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Breaking into translation blogging: 3 sites you need to see

Sometimes finding topics to talk about can be difficult – as someone who is not an actual translator, there are times when all I can talk about is my own (little) experience or my research into a topic.

This week on my course, we’ve been looking at freelance translators and the need for marketing. Nowadays, a large part of marketing is done through social media and self-publicising. As freelance translator, you’re your own accountant, media department and HR as well as your own boss and (probably) sole worker. This puts a certain amount of pressure on you – not only are you working to bring in an income, but you’ve also got to be a social media guru AND marketing expert as well as establish yourself in the industry.

My post today looks at setting up an online presence BEFORE you start working. Whilst it might seem pointless – you aren’t a business yet – it’s still a great way to network, get to know people and most importantly find out the REAL trials and tribulations you might face as someone who is self-employed.

ONLINE PRESENCE

Nowadays an ‘online presence’ is a must-have for any (soon-to-be) business. Whilst many of us probably have our own private Facebook/Twitter/Instagram accounts, having one in a more professional capacity is helpful too. However, social media is not the only way to establish your presence online.

As a student, it’s unlikely that you’d want to spend money on establishing your own professional webpage (unless you know someone who’s willing to design one for free), but that doesn’t stop you from making your own website/blog using free internet platforms. Obviously, I’m using wordpress.com , which to the uninitiated can be a little fiddly to use, but it does have good online support, instructions and forum pages. Once you’ve gotten the hang of linking/sharing pages (which I’ll look at in my next post!) it’s a pretty simple process of writing your posts and then automatically sharing them between your platforms. Another good free blog site is tumblr.com. Although I’ve not used the site personally, I do follow a few Tumblr blogs- to me Tumblr is better suited to picture based blogging, but it is possible to publish text posts. If you’re someone who already has experience using Tumblr, then perhaps it’s best to stick to what you know.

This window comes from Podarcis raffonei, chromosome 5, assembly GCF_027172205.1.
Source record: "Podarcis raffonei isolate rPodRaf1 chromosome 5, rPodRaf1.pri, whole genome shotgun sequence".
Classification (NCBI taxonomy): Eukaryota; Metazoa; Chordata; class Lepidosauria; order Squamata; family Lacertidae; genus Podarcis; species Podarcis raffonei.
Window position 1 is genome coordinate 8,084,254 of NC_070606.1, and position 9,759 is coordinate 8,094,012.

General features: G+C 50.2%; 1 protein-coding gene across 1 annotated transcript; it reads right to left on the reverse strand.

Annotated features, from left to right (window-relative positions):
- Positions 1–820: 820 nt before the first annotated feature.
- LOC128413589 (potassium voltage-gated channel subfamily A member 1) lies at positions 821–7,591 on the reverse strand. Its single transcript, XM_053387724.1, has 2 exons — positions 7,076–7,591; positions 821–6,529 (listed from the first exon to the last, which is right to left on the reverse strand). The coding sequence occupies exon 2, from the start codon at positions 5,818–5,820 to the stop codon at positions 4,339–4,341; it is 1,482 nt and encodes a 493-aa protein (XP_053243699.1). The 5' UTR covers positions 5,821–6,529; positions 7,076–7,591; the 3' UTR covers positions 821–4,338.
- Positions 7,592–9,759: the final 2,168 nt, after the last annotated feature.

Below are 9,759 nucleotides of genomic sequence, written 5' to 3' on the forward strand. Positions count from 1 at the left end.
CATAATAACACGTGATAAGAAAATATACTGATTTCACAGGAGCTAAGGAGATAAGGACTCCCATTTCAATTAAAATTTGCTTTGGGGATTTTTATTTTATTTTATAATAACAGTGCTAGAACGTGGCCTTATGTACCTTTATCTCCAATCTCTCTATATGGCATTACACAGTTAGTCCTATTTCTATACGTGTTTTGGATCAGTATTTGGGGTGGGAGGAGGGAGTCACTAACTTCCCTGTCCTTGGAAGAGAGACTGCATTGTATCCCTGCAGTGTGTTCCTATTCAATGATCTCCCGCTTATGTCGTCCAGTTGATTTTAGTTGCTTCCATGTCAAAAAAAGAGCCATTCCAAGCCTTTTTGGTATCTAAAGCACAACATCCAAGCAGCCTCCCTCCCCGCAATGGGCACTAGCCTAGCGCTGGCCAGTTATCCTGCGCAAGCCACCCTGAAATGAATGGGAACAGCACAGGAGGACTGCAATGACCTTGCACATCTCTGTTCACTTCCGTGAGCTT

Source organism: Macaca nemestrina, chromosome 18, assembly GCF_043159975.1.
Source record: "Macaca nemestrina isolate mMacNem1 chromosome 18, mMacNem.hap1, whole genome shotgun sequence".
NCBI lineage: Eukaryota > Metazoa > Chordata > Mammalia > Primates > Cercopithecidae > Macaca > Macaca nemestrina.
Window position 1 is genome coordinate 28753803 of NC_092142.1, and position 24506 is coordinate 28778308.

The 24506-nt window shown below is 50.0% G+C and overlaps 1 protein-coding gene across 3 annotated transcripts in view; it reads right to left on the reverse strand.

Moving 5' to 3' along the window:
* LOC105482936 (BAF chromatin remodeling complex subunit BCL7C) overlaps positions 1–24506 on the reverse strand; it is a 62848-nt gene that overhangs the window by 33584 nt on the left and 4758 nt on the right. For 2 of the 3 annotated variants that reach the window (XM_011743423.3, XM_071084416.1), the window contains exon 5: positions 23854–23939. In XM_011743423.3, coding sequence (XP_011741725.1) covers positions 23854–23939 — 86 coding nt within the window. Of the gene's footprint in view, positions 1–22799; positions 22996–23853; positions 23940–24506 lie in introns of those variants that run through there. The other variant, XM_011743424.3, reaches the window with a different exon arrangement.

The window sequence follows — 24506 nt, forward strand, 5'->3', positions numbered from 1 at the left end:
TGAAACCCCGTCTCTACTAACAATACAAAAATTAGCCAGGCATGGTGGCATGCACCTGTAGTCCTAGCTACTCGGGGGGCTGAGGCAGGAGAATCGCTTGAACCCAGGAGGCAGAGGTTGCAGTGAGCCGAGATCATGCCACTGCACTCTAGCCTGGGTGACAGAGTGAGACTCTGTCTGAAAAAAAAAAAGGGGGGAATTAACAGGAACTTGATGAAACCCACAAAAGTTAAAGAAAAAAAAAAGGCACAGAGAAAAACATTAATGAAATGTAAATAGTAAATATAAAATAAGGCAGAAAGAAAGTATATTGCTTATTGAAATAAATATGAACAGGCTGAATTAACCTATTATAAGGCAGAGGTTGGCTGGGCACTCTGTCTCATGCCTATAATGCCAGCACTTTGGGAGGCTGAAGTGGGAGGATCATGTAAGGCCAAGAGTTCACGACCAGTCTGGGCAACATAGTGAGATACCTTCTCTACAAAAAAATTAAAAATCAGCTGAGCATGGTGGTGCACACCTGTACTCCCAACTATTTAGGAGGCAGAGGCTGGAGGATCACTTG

***IMPORTANT*** As WordPress and Tumblr are free blogging sites, you will have to come up with your own URL and in some cases your first choice may be taken, so it’s best to think of a few options. You can change it further down the line, but it’s best not to change it too often as it won’t help with you search engine optimisation (SEO – how search engines help people find your blog)

Setting up a blog is not the only way to establish your online presence. If you don’t have any ‘professional’ presence at all, I’d recommend starting with the site about.me – it’s a free webhosting site that allows you to link all your social media together, as well as give a short description. What’s particularly good is that it’ll help you create an email signature (Windows, Outlook or Gmail) which will link back to your ‘about.me’ page if anyone clicks on it. It’s a speedy way of connecting all your social media in one place for people to learn more about you.

My two last recommendations are websites specifically for translators. The first of which is ProZ.com. It’s membership-based website for freelance translators – please be aware that there are different scales of membership (including paid) on there, but it is possible to set up a free account. In addition to multiple forums and access to translator knowledge from across the world, ProZ also looks at the translation price for lots of different language combinations (minimum and maximum), has a glossary/terminology section, as well as an area where translation jobs and directories are listed (for translators to bid on). Some jobs are only available to see on paid accounts, but there is enough information visible to a free-account to get an idea of what is going on in the world of translation. I don’t currently have an account for ProZ, but hopefully I get around to it over the Christmas holidays!

The Open Mic is my last recommendation. Like ProZ, The Open Mic has a database of translators that companies or individuals can search to find translators that match the jobs they have on offer. Open Mic is a translators ‘social media’ with online forums and blogging facilities. I’ve recently signed up for an account, and have been slowly copying my content onto my blog-profile. Whilst I’ve found it a little awkward to use (maybe that’s just me!), Open Mic allows you to link the content back to the post on your original blog. This means that you can keep track of page-hits and optimise your SEO by enhancing the search hits to your blog (result!). The Open Mic also has a great Twitter page!

If have any other online platform recommendations that I’ve missed (non-social media based) then do leave a comment below!

Next week’s post will look at social media for translation newbies – Social Media, we know it already I hear you cry! It’ll be worth it I promise!

If you’re already Twitter savvy, follow me @amjscorr.

Alex

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